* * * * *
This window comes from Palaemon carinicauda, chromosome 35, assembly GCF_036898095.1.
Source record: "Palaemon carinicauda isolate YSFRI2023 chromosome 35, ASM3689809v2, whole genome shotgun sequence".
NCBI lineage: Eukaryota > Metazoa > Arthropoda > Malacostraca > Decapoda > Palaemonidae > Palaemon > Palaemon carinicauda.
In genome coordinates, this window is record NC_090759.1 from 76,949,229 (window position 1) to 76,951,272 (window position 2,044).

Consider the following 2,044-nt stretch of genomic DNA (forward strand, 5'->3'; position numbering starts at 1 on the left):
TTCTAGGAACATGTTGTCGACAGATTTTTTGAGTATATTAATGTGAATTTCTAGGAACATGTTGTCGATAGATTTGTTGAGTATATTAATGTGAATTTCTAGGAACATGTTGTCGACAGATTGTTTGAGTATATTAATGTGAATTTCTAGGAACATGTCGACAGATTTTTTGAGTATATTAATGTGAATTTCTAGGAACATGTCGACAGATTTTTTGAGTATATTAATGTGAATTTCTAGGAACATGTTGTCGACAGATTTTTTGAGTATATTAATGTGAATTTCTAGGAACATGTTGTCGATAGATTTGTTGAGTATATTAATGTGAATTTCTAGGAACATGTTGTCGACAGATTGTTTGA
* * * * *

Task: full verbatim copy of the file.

This window comes from Palaemon carinicauda, chromosome 35, assembly GCF_036898095.1.
Source record: "Palaemon carinicauda isolate YSFRI2023 chromosome 35, ASM3689809v2, whole genome shotgun sequence".
NCBI lineage: Eukaryota > Metazoa > Arthropoda > Malacostraca > Decapoda > Palaemonidae > Palaemon > Palaemon carinicauda.
In genome coordinates, this window is record NC_090759.1 from 76,949,229 (window position 1) to 76,951,272 (window position 2,044).

Consider the following 2,044-nt stretch of genomic DNA (forward strand, 5'->3'; position numbering starts at 1 on the left):
TTCTAGGAACATGTTGTCGACAGATTTTTTGAGTATATTAATGTGAATTTCTAGGAACATGTTGTCGATAGATTTGTTGAGTATATTAATGTGAATTTCTAGGAACATGTTGTCGACAGATTGTTTGAGTATATTAATGTGAATTTCTAGGAACATGTCGACAGATTTTTTGAGTATATTAATGTGAATTTCTAGGAACATGTCGACAGATTTTTTGAGTATATTAATGTGAATTTCTAGGAACATGTTGTCGACAGATTTTTTGAGTATATTAATGTGAATTTCTAGGAACATGTTGTCGATAGATTTGTTGAGTATATTAATGTGAATTTCTAGGAACATGTTGTCGACAGATTGTTTGA